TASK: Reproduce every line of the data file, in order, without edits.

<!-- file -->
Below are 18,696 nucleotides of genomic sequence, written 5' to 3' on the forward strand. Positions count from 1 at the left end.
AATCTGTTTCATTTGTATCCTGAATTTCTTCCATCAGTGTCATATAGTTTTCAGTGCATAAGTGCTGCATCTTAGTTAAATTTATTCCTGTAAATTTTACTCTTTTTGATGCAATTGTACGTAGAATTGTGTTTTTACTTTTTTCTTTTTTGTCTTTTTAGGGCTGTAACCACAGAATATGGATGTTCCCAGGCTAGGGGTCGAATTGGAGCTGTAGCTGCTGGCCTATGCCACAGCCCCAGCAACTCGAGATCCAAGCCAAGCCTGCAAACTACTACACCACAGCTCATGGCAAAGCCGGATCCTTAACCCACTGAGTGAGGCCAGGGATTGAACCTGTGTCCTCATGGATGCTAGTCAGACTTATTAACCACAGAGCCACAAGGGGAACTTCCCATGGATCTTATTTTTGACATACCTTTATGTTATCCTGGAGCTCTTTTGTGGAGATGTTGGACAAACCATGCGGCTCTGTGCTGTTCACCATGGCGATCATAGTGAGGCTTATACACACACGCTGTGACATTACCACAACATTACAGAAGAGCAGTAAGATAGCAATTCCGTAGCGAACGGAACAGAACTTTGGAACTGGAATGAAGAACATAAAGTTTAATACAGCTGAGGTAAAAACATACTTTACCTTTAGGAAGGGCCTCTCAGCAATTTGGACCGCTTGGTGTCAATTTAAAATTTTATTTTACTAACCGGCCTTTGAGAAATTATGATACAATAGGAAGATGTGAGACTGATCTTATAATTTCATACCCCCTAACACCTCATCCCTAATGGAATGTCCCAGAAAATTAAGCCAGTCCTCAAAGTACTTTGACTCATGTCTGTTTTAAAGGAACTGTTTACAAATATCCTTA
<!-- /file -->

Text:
Below are 18,696 nucleotides of genomic sequence, written 5' to 3' on the forward strand. Positions count from 1 at the left end.
AATCTGTTTCATTTGTATCCTGAATTTCTTCCATCAGTGTCATATAGTTTTCAGTGCATAAGTGCTGCATCTTAGTTAAATTTATTCCTGTAAATTTTACTCTTTTTGATGCAATTGTACGTAGAATTGTGTTTTTACTTTTTTCTTTTTTGTCTTTTTAGGGCTGTAACCACAGAATATGGATGTTCCCAGGCTAGGGGTCGAATTGGAGCTGTAGCTGCTGGCCTATGCCACAGCCCCAGCAACTCGAGATCCAAGCCAAGCCTGCAAACTACTACACCACAGCTCATGGCAAAGCCGGATCCTTAACCCACTGAGTGAGGCCAGGGATTGAACCTGTGTCCTCATGGATGCTAGTCAGACTTATTAACCACAGAGCCACAAGGGGAACTTCCCATGGATCTTATTTTTGACATACCTTTATGTTATCCTGGAGCTCTTTTGTGGAGATGTTGGACAAACCATGCGGCTCTGTGCTGTTCACCATGGCGATCATAGTGAGGCTTATACACACACGCTGTGACATTACCACAACATTACAGAAGAGCAGTAAGATAGCAATTCCGTAGCGAACGGAACAGAACTTTGGAACTGGAATGAAGAACATAAAGTTTAATACAGCTGAGGTAAAAACATACTTTACCTTTAGGAAGGGCCTCTCAGCAATTTGGACCGCTTGGTGTCAATTTAAAATTTTATTTTACTAACCGGCCTTTGAGAAATTATGATACAATAGGAAGATGTGAGACTGATCTTATAATTTCATACCCCCTAACACCTCATCCCTAATGGAATGTCCCAGAAAATTAAGCCAGTCCTCAAAGTACTTTGACTCATGTCTGTTTTAAAGGAACTGTTTACAAATATCCTTA